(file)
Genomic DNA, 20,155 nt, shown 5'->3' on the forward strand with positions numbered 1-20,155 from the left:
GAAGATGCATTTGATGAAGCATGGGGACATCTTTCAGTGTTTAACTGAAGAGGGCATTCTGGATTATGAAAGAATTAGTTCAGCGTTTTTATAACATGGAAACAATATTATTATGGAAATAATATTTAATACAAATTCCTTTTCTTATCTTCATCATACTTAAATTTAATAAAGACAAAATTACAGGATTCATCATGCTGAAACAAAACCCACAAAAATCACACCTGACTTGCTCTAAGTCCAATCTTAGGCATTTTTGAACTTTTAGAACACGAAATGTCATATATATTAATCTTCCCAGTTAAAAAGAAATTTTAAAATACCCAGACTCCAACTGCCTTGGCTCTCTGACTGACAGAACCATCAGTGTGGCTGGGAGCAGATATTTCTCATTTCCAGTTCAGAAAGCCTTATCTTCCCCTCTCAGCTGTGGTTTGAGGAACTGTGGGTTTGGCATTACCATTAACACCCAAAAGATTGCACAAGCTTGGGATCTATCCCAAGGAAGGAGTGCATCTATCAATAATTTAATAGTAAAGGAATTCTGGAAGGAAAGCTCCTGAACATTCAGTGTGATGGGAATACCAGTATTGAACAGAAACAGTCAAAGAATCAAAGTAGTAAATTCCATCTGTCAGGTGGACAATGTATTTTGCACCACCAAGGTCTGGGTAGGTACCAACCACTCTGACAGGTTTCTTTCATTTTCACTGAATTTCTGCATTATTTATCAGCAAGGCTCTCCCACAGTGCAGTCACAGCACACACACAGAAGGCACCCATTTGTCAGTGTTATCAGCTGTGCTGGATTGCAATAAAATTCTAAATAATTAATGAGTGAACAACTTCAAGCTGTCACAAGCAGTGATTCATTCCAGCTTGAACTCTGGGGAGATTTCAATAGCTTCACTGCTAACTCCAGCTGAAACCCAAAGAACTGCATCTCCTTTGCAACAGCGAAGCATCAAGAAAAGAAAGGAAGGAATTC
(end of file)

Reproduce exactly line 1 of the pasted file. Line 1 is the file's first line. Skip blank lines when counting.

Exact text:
Genomic DNA, 20,155 nt, shown 5'->3' on the forward strand with positions numbered 1-20,155 from the left: